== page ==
Moody’s has just announced that it is decreasing the UK’s credit rating from AAA to AA1. It doesn’t sound like much but it is the central plank of the Conservative’s policy for the country disintegrating.
David Cameron served as an adviser to Norman Lamont during Black Wednesday. Black Wednesday was when the previous Conservative government’s exchange rate policy disintegrated in a single day and cost the country billions. It rendered them unelectable for a generation. The credit down-rating is arguably worse.
We have been repeatedly informed, and elected the government based on, the idea that austerity and aggressively dealing with the country’s debt was the surest way to a financial recovery and a rejuvenated economy. This has just patently failed: our debt is now harder to pay back and will cost more to service as a result of this move. A move that is the logical conclusion of the extended failure of the government’s policy.
As a country we have had the AAA rating since 1978. This was at the time of the Labour government that we were informed “wasn’t working” and the Winter of Discontent. We had it even through the debacle of the ERM exit of Black Wednesday. Gordon Brown’s stewardship of the economy and the global economic collapse of 2007 didn’t hurt it. For it to be stripped away now is huge.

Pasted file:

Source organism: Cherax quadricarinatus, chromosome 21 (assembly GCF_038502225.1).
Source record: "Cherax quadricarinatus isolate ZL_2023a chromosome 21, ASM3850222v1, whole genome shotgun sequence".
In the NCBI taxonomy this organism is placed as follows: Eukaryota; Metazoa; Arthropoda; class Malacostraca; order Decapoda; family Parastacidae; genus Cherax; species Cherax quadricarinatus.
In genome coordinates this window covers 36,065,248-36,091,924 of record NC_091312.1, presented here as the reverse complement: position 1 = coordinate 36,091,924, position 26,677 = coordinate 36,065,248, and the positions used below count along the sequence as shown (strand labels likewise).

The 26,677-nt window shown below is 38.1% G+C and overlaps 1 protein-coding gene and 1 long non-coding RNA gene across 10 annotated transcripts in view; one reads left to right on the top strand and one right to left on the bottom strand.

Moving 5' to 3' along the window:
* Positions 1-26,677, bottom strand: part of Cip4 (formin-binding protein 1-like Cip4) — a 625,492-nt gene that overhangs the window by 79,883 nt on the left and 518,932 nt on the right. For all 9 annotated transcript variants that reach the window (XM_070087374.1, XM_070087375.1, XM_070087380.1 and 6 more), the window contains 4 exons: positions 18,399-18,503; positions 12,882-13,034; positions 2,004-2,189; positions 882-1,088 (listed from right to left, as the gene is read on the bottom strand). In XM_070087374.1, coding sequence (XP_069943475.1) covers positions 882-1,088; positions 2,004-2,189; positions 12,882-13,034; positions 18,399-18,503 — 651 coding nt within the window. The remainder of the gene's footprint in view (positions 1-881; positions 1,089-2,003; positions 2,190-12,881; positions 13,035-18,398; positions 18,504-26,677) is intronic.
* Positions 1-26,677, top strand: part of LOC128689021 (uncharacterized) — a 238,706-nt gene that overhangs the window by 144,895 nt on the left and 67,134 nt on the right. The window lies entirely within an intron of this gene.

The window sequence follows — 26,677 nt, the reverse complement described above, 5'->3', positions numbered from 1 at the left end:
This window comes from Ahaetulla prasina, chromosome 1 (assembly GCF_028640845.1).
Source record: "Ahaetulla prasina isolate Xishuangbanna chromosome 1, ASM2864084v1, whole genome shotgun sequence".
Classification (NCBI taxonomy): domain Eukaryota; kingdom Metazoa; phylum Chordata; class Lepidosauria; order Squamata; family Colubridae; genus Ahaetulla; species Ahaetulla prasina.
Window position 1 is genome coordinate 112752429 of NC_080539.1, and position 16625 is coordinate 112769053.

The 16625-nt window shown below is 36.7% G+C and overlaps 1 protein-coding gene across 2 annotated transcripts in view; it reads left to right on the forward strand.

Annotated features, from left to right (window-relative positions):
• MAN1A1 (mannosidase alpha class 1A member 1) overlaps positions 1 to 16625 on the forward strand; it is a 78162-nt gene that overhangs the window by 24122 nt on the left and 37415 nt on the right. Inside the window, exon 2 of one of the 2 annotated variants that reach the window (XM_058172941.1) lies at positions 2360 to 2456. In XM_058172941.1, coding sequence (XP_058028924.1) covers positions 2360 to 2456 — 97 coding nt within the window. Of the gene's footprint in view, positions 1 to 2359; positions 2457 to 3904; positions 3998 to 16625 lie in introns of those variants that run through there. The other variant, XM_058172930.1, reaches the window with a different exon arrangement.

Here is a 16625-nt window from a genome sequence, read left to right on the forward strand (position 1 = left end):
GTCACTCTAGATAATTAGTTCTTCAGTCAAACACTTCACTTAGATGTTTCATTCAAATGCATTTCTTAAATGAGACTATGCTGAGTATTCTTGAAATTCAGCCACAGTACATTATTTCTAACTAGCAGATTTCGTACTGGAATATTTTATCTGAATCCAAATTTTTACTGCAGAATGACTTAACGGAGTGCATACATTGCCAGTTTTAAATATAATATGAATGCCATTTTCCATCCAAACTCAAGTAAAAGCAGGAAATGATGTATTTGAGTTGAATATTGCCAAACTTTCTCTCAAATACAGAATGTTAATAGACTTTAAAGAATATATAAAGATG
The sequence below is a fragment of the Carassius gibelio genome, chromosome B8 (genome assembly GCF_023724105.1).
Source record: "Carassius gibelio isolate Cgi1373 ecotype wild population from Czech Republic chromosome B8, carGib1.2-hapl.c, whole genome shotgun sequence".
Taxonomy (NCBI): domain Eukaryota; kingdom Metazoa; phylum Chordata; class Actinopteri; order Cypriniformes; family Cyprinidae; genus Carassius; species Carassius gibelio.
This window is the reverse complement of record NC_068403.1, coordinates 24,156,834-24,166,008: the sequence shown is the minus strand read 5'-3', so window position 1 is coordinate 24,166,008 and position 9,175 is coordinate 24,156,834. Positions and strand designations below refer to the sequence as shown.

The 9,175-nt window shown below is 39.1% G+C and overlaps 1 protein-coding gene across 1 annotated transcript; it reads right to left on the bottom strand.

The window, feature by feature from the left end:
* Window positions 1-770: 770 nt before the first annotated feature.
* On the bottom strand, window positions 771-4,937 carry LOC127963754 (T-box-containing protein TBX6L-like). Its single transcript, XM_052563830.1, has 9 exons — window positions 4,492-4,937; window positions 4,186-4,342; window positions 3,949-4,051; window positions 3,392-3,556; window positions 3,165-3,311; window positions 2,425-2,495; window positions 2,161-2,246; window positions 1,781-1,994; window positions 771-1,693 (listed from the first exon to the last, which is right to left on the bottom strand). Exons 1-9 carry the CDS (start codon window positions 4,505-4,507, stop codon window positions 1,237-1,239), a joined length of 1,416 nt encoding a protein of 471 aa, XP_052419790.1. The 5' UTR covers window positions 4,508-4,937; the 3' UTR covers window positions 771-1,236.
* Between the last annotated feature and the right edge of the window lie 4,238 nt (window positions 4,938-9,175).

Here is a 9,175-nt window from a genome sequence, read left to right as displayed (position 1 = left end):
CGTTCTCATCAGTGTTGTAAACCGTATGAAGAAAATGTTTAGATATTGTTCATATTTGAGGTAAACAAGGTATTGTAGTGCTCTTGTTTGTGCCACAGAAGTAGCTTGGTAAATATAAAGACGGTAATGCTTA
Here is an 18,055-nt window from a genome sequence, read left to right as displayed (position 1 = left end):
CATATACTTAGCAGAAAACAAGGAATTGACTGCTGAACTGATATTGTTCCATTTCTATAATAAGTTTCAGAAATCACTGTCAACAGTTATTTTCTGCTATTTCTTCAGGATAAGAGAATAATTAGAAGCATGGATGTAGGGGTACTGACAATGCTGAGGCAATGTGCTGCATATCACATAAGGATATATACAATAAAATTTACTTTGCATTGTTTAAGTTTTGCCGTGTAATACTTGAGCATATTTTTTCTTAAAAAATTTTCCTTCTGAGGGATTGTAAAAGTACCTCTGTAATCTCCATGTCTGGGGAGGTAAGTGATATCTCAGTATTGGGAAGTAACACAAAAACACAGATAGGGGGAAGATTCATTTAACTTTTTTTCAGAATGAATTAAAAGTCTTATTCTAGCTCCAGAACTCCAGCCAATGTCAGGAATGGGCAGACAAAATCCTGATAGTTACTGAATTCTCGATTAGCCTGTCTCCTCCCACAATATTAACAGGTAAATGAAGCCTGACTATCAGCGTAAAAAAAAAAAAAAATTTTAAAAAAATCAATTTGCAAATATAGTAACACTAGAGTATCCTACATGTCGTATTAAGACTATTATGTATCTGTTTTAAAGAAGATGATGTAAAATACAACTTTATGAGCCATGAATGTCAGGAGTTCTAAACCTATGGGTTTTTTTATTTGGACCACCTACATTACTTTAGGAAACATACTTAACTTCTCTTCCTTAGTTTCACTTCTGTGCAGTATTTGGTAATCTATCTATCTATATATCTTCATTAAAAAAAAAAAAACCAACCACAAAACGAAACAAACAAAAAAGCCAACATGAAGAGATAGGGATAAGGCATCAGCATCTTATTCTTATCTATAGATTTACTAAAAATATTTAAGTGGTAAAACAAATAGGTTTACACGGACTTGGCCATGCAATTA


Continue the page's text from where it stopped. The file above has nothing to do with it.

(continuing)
The Conservatives are lucky it happened after the end of the city trading on Friday. At the start of Friday (a day when the markets tend to be twitchy anyway) would have caused a huge amount of panic and negative press. There is still going to be blood on Monday. The problem is that the Conservatives can’t be seen to ditch their policy or panic. Cameron can’t suddenly get rid of Osborne (who, bluntly, has appeared massively out of his depth forever) but he can’t change the policy with Osborne at the helm.
The line that is being pushed that this is a sign of the problems that the government and country face would be in tatters if we had a reasonable opposition. Unfortunately, Ed Balls aside, we don’t. It’s also happened at the weekend which means, while it will dominate a full media cycle, there aren’t people available to really get their teeth into it. Monday is going to be crucial, as is the reaction of the tabloids and the public. Assuming it trickles down into things like the pound falling on foreign exchanges (almost certain), borrowing becoming harder and more costly (again, near certain) and the ensuing inflation this could very well be the death knell of the government. Even without a proper opposition